Arthur Vener 2014-02-11 05:05:32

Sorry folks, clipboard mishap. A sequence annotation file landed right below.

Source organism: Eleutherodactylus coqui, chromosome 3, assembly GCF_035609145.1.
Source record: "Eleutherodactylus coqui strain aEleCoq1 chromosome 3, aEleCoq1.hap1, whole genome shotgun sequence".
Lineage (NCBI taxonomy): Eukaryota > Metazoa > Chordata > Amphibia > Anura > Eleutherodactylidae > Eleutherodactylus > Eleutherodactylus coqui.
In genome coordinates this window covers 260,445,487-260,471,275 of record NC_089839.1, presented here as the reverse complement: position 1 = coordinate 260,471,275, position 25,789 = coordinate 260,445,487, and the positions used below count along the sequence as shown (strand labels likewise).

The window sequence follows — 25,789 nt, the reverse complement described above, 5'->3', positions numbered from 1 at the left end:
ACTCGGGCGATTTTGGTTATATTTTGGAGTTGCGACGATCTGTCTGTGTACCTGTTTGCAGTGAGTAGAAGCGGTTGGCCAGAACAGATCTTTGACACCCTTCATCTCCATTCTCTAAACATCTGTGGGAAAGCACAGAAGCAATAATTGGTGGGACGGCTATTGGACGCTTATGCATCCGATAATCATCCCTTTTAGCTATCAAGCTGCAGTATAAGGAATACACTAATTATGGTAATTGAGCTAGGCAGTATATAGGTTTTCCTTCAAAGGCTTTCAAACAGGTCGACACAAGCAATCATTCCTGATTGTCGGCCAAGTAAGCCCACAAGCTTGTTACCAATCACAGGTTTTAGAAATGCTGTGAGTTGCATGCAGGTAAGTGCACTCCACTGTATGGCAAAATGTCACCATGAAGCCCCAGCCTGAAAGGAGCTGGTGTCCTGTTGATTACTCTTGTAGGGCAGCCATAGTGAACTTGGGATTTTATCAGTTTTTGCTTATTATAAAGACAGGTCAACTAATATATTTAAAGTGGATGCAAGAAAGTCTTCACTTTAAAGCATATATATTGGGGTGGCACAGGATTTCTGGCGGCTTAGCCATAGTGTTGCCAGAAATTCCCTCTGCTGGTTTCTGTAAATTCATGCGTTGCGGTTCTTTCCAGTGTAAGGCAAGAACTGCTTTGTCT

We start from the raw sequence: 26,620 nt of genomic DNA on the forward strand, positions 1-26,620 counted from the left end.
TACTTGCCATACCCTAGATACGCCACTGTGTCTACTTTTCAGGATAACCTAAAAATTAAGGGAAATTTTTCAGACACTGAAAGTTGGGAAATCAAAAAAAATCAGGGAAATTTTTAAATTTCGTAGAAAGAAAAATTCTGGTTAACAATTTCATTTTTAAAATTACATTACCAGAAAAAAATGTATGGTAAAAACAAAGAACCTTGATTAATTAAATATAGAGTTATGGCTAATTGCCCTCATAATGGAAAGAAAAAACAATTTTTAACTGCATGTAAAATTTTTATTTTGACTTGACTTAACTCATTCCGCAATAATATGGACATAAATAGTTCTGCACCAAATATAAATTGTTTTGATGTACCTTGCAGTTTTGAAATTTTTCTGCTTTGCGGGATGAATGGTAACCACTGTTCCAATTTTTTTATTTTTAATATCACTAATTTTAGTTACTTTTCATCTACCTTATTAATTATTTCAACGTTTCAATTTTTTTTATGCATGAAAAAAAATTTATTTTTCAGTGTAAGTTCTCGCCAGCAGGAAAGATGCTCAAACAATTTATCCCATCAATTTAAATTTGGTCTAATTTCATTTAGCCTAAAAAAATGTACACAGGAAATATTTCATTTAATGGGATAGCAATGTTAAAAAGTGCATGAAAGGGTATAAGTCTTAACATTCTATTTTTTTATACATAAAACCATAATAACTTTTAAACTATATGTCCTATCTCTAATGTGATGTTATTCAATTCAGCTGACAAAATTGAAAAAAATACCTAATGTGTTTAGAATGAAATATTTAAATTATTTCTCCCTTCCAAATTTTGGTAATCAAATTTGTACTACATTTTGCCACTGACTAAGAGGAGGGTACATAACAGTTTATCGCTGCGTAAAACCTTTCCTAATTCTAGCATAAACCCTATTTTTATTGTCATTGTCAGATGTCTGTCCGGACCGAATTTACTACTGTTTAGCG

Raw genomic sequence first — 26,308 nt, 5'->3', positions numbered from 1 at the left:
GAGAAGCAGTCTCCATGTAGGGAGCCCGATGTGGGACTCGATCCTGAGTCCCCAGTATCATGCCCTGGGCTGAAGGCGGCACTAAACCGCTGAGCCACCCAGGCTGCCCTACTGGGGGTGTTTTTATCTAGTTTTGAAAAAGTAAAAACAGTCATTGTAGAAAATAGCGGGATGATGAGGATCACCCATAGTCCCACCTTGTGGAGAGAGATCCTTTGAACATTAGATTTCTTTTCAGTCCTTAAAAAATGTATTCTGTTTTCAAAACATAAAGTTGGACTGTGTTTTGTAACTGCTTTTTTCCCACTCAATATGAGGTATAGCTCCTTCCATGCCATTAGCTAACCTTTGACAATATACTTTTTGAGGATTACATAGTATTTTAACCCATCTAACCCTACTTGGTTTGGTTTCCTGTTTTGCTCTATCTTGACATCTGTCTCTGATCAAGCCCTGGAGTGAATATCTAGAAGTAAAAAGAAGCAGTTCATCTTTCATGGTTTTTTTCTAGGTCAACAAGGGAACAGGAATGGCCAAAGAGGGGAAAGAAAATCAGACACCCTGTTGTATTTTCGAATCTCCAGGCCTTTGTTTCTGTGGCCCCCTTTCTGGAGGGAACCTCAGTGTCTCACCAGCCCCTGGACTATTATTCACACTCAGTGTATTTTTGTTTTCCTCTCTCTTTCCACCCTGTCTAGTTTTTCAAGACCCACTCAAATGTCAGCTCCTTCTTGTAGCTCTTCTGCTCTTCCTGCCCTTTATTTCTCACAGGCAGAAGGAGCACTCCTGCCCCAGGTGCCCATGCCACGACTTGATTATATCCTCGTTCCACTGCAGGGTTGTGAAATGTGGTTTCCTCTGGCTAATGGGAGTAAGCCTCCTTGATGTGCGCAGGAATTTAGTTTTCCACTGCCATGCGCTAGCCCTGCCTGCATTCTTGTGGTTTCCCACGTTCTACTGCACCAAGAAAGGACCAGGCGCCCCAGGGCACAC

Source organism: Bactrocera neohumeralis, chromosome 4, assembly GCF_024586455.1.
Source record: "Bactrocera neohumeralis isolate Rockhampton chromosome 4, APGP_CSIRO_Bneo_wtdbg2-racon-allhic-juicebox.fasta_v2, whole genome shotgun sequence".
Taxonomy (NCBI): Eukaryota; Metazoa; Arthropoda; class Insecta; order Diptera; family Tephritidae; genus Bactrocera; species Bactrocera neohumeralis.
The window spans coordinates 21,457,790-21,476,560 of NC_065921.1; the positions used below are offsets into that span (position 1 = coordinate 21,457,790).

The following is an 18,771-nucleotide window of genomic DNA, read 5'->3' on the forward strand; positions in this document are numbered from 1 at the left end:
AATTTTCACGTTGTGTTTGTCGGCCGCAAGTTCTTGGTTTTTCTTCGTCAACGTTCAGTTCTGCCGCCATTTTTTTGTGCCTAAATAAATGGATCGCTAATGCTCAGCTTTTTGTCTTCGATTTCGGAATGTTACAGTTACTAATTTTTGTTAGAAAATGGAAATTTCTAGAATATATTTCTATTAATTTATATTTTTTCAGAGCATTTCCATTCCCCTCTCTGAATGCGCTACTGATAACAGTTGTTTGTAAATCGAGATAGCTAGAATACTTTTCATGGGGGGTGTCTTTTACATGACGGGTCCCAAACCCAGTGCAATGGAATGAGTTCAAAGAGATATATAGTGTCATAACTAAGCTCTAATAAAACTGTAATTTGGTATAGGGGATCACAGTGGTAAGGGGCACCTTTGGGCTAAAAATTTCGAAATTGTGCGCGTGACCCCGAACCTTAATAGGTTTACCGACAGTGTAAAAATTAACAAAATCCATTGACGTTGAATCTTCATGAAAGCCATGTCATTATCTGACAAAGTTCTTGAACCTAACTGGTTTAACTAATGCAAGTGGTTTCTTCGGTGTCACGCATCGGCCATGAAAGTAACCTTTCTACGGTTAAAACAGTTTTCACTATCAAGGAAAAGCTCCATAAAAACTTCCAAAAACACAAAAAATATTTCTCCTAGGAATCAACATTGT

Pre-emptive defenses > There appears to be a prevailing preference among wholesale supply houses to favor the generating of additional sales, yet unnecessarily sacrifice a conservative approach to credit and the education of the credit and sales staff. An effort to implement conservative credit measures and educate the staff will be worthwhile in reducing uncollectible receivables. Often, the sales rep will be at a construction site or busy branch counter, scribble out a partial completion of a credit application and personal guaranty and, whether signed or not, put it on a fast track for approval. Diligence is necessary in the process of granting and extending credit and it begins with a serious process of education. This phase can best be accomplished with In-house seminars presented by an expert legal practitioner. The topics are many, starting with full and accurate completion of a well-drafted credit application and personal guaranty form to more complicated requirements in order to be able to take advantage of material mens lien laws. The first line of preemptive defense for the wholesale supply house is a well-worded CAPG. A CAPG taken from a form book or drafted by one other than an attorney could leave the seller vulnerable. Each state’s laws may vary and inconsistent or unclear language could be construed against the drafter. It is imperative to choose questions that would be of importance in a collection or litigation situation and phrase them with consistency. The supply house should be sure to get the Social Security numbers of the personal guarantors, sole proprietors, partnership partners, etc., whether as an inquiry on the CAPG itself or on a separate page. Many states now require an affidavit by the creditor or its attorney before awarding a default judgment in a lawsuit situation to support the fact the debtor or its principle was not absent due to military service. The Federal Department of Defense provides a record of this upon completing a request, which requires a debtor’s SSN. Of Course, it must be remembered to redact the SSN from any document or form viewable by the public, including lawsuits at the courthouse. Also, many banking institutions find it necessary to verify proper identity with a SSN in order to locate and freeze judgment debtor's accounts in post-judgment garnishment proceedings. Many title companies find it necessary to confirm judgment liens with the SSN of the judgment debtor. Wording also should be included wherein an applicant authorizes your use of the SSN. The supply house should require a legible photocopy of the driver’s license so the principal or guarantor can be identified. Often times, with debtor avoidance or deception, a process server cannot serve the correct person because of inability to identify the proper individual. If your account terms and conditions is a multi-paragraph or multi-page list, it must be clearly made a part of the CAPG process. It must be properly signed and dated. Done correctly, it will eliminate or reduce issues as to revocation of personal guarantees, return And/or restocking of materials or transfer of ownership of the account holder’s business. Conversely, if done incorrectly or not at all, it will leave the supply house quite vulnerable to many defenses that will allow the debtor to walk away. The preemptive measures are many and the tips and hints are many, but the two primary messages here are that many measures are worthwhile and an expert legal practitioner is necessary. Arthur S. Vener, Esq., is a practicing attorney with expertise in creditor rights collection practice. He has represented wholesale supply houses for more than 30 years and works with clients throughout New York and Georgia. Contact him at 845/359-3560, 404/881-1800 or at email@example.com. This article and the information contained herein is for informational purposes only and is not to be construed as rendering a legal opinion or advice. The facts of each situation as well as state laws are varying and different. Prior to any action being taken, consultation with an attorney is recommended. This article is not a substitute for consultation with an attorney prior to proceeding with any matter.
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